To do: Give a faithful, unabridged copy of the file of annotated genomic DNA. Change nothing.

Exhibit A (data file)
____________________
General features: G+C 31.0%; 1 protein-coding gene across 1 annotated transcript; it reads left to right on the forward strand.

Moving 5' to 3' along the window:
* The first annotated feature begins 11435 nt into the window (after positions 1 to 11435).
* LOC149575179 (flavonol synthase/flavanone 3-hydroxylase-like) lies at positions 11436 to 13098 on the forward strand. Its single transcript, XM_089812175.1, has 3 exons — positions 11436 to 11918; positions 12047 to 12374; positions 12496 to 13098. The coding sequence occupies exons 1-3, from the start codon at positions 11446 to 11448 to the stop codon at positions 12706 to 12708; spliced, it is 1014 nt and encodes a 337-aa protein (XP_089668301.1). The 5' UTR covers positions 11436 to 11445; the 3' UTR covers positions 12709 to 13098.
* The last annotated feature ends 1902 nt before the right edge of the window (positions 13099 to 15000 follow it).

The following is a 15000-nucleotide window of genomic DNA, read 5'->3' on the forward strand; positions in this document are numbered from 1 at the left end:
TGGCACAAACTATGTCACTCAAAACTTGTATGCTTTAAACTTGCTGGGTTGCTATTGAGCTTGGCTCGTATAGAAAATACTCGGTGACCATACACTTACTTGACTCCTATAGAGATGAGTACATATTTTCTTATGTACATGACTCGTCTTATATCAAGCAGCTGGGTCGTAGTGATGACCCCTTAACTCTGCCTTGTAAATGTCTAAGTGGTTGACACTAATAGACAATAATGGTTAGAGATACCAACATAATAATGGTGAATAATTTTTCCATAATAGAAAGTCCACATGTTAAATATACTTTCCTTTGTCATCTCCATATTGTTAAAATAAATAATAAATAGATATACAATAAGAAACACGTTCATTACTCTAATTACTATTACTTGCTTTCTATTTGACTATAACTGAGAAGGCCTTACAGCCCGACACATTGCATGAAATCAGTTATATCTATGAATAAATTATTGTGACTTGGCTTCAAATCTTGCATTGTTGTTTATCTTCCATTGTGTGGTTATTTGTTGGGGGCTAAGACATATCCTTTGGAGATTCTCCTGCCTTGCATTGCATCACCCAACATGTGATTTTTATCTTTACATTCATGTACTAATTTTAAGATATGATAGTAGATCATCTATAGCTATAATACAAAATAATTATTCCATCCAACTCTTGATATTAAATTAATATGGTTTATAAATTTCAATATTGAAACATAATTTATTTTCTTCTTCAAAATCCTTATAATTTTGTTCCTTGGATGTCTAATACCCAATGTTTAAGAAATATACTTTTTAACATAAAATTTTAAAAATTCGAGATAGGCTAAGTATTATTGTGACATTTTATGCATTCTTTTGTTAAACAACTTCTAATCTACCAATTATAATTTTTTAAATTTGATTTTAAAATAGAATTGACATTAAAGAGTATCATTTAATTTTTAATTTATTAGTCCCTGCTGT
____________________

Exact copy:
General features: G+C 31.0%; 1 protein-coding gene across 1 annotated transcript; it reads left to right on the forward strand.

Moving 5' to 3' along the window:
* The first annotated feature begins 11435 nt into the window (after positions 1 to 11435).
* LOC149575179 (flavonol synthase/flavanone 3-hydroxylase-like) lies at positions 11436 to 13098 on the forward strand. Its single transcript, XM_089812175.1, has 3 exons — positions 11436 to 11918; positions 12047 to 12374; positions 12496 to 13098. The coding sequence occupies exons 1-3, from the start codon at positions 11446 to 11448 to the stop codon at positions 12706 to 12708; spliced, it is 1014 nt and encodes a 337-aa protein (XP_089668301.1). The 5' UTR covers positions 11436 to 11445; the 3' UTR covers positions 12709 to 13098.
* The last annotated feature ends 1902 nt before the right edge of the window (positions 13099 to 15000 follow it).

The following is a 15000-nucleotide window of genomic DNA, read 5'->3' on the forward strand; positions in this document are numbered from 1 at the left end:
TGGCACAAACTATGTCACTCAAAACTTGTATGCTTTAAACTTGCTGGGTTGCTATTGAGCTTGGCTCGTATAGAAAATACTCGGTGACCATACACTTACTTGACTCCTATAGAGATGAGTACATATTTTCTTATGTACATGACTCGTCTTATATCAAGCAGCTGGGTCGTAGTGATGACCCCTTAACTCTGCCTTGTAAATGTCTAAGTGGTTGACACTAATAGACAATAATGGTTAGAGATACCAACATAATAATGGTGAATAATTTTTCCATAATAGAAAGTCCACATGTTAAATATACTTTCCTTTGTCATCTCCATATTGTTAAAATAAATAATAAATAGATATACAATAAGAAACACGTTCATTACTCTAATTACTATTACTTGCTTTCTATTTGACTATAACTGAGAAGGCCTTACAGCCCGACACATTGCATGAAATCAGTTATATCTATGAATAAATTATTGTGACTTGGCTTCAAATCTTGCATTGTTGTTTATCTTCCATTGTGTGGTTATTTGTTGGGGGCTAAGACATATCCTTTGGAGATTCTCCTGCCTTGCATTGCATCACCCAACATGTGATTTTTATCTTTACATTCATGTACTAATTTTAAGATATGATAGTAGATCATCTATAGCTATAATACAAAATAATTATTCCATCCAACTCTTGATATTAAATTAATATGGTTTATAAATTTCAATATTGAAACATAATTTATTTTCTTCTTCAAAATCCTTATAATTTTGTTCCTTGGATGTCTAATACCCAATGTTTAAGAAATATACTTTTTAACATAAAATTTTAAAAATTCGAGATAGGCTAAGTATTATTGTGACATTTTATGCATTCTTTTGTTAAACAACTTCTAATCTACCAATTATAATTTTTTAAATTTGATTTTAAAATAGAATTGACATTAAAGAGTATCATTTAATTTTTAATTTATTAGTCCCTGCTGT